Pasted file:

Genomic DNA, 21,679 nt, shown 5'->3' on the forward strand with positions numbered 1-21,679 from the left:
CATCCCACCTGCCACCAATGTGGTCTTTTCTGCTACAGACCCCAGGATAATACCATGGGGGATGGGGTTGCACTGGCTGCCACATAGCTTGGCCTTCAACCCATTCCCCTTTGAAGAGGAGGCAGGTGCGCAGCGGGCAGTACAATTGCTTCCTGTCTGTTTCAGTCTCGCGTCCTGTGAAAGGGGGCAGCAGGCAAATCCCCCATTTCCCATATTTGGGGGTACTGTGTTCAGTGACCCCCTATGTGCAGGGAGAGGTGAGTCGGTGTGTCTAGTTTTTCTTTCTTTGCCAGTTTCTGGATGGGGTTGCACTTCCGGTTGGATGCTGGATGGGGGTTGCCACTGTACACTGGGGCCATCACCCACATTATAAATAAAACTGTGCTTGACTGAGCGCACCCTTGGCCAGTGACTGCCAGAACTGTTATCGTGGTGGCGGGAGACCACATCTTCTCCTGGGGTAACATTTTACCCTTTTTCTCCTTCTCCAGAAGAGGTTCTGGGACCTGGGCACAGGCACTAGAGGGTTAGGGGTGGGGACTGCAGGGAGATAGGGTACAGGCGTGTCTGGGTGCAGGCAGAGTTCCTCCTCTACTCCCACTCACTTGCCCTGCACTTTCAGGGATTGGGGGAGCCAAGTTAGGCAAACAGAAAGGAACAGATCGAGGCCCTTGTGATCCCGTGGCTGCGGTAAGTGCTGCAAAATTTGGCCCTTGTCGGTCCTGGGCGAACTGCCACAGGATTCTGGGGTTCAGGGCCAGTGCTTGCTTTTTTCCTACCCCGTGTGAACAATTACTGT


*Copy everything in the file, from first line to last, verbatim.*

Genomic DNA, 21,679 nt, shown 5'->3' on the forward strand with positions numbered 1-21,679 from the left:
CATCCCACCTGCCACCAATGTGGTCTTTTCTGCTACAGACCCCAGGATAATACCATGGGGGATGGGGTTGCACTGGCTGCCACATAGCTTGGCCTTCAACCCATTCCCCTTTGAAGAGGAGGCAGGTGCGCAGCGGGCAGTACAATTGCTTCCTGTCTGTTTCAGTCTCGCGTCCTGTGAAAGGGGGCAGCAGGCAAATCCCCCATTTCCCATATTTGGGGGTACTGTGTTCAGTGACCCCCTATGTGCAGGGAGAGGTGAGTCGGTGTGTCTAGTTTTTCTTTCTTTGCCAGTTTCTGGATGGGGTTGCACTTCCGGTTGGATGCTGGATGGGGGTTGCCACTGTACACTGGGGCCATCACCCACATTATAAATAAAACTGTGCTTGACTGAGCGCACCCTTGGCCAGTGACTGCCAGAACTGTTATCGTGGTGGCGGGAGACCACATCTTCTCCTGGGGTAACATTTTACCCTTTTTCTCCTTCTCCAGAAGAGGTTCTGGGACCTGGGCACAGGCACTAGAGGGTTAGGGGTGGGGACTGCAGGGAGATAGGGTACAGGCGTGTCTGGGTGCAGGCAGAGTTCCTCCTCTACTCCCACTCACTTGCCCTGCACTTTCAGGGATTGGGGGAGCCAAGTTAGGCAAACAGAAAGGAACAGATCGAGGCCCTTGTGATCCCGTGGCTGCGGTAAGTGCTGCAAAATTTGGCCCTTGTCGGTCCTGGGCGAACTGCCACAGGATTCTGGGGTTCAGGGCCAGTGCTTGCTTTTTTCCTACCCCGTGTGAACAATTACTGT